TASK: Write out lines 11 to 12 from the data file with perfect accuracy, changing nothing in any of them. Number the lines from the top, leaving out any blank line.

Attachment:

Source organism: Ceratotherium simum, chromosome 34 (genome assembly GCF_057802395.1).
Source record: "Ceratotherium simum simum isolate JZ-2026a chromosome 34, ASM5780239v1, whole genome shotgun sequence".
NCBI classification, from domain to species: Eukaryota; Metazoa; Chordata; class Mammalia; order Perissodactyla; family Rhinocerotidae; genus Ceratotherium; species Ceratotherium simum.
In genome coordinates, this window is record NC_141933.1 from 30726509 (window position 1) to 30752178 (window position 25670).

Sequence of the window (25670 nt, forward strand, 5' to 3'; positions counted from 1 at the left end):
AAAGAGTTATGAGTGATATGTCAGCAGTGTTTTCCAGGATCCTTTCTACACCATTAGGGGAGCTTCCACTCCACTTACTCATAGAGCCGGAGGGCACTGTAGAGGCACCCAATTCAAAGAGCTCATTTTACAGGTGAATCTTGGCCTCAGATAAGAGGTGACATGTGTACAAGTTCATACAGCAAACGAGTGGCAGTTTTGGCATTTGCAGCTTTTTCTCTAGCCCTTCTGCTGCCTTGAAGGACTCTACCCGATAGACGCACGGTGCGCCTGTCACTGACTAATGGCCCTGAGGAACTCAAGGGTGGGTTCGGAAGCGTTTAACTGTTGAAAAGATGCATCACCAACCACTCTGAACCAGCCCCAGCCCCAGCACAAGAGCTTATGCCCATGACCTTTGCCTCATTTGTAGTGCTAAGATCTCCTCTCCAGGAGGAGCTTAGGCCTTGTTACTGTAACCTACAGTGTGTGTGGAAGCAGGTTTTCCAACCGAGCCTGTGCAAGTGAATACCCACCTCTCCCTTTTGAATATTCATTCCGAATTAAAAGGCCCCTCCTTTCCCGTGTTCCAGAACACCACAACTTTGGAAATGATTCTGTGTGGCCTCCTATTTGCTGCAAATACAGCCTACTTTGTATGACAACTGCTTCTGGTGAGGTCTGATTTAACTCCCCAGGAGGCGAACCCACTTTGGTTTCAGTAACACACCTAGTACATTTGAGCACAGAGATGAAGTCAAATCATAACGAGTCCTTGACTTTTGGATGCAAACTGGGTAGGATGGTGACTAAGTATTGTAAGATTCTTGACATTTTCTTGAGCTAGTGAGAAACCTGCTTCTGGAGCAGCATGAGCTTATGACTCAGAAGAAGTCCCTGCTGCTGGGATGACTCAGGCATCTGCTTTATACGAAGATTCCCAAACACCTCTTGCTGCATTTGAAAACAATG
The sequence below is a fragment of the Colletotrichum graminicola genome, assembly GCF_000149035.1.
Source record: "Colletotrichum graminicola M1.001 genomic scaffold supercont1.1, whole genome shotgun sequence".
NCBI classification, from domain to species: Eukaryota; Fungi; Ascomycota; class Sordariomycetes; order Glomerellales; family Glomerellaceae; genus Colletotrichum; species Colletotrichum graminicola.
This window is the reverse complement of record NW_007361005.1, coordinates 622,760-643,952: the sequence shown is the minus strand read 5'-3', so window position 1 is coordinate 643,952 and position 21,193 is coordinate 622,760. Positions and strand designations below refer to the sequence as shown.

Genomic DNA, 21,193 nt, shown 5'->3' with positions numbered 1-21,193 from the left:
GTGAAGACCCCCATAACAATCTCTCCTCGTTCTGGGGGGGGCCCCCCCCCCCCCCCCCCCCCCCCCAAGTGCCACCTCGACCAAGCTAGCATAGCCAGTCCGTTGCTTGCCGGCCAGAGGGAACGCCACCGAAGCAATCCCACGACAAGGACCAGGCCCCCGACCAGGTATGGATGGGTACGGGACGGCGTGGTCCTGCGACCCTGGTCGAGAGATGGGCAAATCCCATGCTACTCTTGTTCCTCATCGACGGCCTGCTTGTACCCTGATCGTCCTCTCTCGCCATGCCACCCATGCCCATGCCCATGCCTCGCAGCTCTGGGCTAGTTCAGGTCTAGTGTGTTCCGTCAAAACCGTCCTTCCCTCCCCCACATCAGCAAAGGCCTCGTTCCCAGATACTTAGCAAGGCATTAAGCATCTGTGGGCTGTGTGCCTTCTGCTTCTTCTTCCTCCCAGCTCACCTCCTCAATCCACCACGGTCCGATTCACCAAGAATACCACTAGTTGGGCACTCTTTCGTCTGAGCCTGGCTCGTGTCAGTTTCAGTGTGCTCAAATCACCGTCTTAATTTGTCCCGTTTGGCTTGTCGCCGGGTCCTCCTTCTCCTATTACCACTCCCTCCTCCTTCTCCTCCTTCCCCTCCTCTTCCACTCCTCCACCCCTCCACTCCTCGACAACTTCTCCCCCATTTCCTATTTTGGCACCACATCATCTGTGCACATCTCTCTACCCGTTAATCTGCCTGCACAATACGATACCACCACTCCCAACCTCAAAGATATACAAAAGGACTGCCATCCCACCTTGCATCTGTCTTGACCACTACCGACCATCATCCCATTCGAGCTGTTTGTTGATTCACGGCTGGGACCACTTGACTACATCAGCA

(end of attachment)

Genomic DNA, 21,193 nt, shown 5'->3' with positions numbered 1-21,193 from the left:
GTGAAGACCCCCATAACAATCTCTCCTCGTTCTGGGGGGGGCCCCCCCCCCCCCCCCCCCCCCCCCAAGTGCCACCTCGACCAAGCTAGCATAGCCAGTCCGTTGCTTGCCGGCCAGAGGGAACGCCACCGAAGCAATCCCACGACAAGGACCAGGCCCCCGACCAGGTATGGATGGGTACGGGACGGCGTGGTCCTGCGACCCTGGTCGAGAGATGGGCAAATCCCATGCTACTCTTGTTCCTCATCGACGGCCTGCTTGTACCCTGATCGTCCTCTCTCGCCATGCCACCCATGCCCATGCCCATGCCTCGCAGCTCTGGGCTAGTTCAGGTCTAGTGTGTTCCGTCAAAACCGTCCTTCCCTCCCCCACATCAGCAAAGGCCTCGTTCCCAGATACTTAGCAAGGCATTAAGCATCTGTGGGCTGTGTGCCTTCTGCTTCTTCTTCCTCCCAGCTCACCTCCTCAATCCACCACGGTCCGATTCACCAAGAATACCACTAGTTGGGCACTCTTTCGTCTGAGCCTGGCTCGTGTCAGTTTCAGTGTGCTCAAATCACCGTCTTAATTTGTCCCGTTTGGCTTGTCGCCGGGTCCTCCTTCTCCTATTACCACTCCCTCCTCCTTCTCCTCCTTCCCCTCCTCTTCCACTCCTCCACCCCTCCACTCCTCGACAACTTCTCCCCCATTTCCTATTTTGGCACCACATCATCTGTGCACATCTCTCTACCCGTTAATCTGCCTGCACAATACGATACCACCACTCCCAACCTCAAAGATATACAAAAGGACTGCCATCCCACCTTGCATCTGTCTTGACCACTACCGACCATCATCCCATTCGAGCTGTTTGTTGATTCACGGCTGGGACCACTTGACTACATCAGCA